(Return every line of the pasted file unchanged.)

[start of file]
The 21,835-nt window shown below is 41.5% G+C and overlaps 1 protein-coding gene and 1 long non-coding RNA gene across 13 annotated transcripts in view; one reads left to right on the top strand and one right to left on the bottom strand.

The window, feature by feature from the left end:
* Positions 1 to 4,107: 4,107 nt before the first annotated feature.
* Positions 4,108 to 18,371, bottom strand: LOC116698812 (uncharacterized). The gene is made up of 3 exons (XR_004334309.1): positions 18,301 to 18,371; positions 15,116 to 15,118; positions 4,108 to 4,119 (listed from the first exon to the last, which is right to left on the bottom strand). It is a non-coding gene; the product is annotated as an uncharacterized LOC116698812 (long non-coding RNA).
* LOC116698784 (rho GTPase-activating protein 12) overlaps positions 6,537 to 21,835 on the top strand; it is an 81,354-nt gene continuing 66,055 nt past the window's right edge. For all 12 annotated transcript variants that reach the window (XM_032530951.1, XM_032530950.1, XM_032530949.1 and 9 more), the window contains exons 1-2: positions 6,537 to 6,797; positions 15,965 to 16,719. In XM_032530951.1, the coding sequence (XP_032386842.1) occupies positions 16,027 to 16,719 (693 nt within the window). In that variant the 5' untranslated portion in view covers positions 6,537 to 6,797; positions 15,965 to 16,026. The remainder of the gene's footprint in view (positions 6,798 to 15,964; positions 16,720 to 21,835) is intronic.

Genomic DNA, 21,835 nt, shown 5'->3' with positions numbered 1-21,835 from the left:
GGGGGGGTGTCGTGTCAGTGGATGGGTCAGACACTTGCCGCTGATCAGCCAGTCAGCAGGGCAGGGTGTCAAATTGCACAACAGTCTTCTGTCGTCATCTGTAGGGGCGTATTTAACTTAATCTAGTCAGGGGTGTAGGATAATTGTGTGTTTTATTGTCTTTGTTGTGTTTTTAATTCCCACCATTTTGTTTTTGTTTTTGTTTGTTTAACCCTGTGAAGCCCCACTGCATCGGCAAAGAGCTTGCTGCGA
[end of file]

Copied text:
The 21,835-nt window shown below is 41.5% G+C and overlaps 1 protein-coding gene and 1 long non-coding RNA gene across 13 annotated transcripts in view; one reads left to right on the top strand and one right to left on the bottom strand.

The window, feature by feature from the left end:
* Positions 1 to 4,107: 4,107 nt before the first annotated feature.
* Positions 4,108 to 18,371, bottom strand: LOC116698812 (uncharacterized). The gene is made up of 3 exons (XR_004334309.1): positions 18,301 to 18,371; positions 15,116 to 15,118; positions 4,108 to 4,119 (listed from the first exon to the last, which is right to left on the bottom strand). It is a non-coding gene; the product is annotated as an uncharacterized LOC116698812 (long non-coding RNA).
* LOC116698784 (rho GTPase-activating protein 12) overlaps positions 6,537 to 21,835 on the top strand; it is an 81,354-nt gene continuing 66,055 nt past the window's right edge. For all 12 annotated transcript variants that reach the window (XM_032530951.1, XM_032530950.1, XM_032530949.1 and 9 more), the window contains exons 1-2: positions 6,537 to 6,797; positions 15,965 to 16,719. In XM_032530951.1, the coding sequence (XP_032386842.1) occupies positions 16,027 to 16,719 (693 nt within the window). In that variant the 5' untranslated portion in view covers positions 6,537 to 6,797; positions 15,965 to 16,026. The remainder of the gene's footprint in view (positions 6,798 to 15,964; positions 16,720 to 21,835) is intronic.

Genomic DNA, 21,835 nt, shown 5'->3' with positions numbered 1-21,835 from the left:
GGGGGGGTGTCGTGTCAGTGGATGGGTCAGACACTTGCCGCTGATCAGCCAGTCAGCAGGGCAGGGTGTCAAATTGCACAACAGTCTTCTGTCGTCATCTGTAGGGGCGTATTTAACTTAATCTAGTCAGGGGTGTAGGATAATTGTGTGTTTTATTGTCTTTGTTGTGTTTTTAATTCCCACCATTTTGTTTTTGTTTTTGTTTGTTTAACCCTGTGAAGCCCCACTGCATCGGCAAAGAGCTTGCTGCGA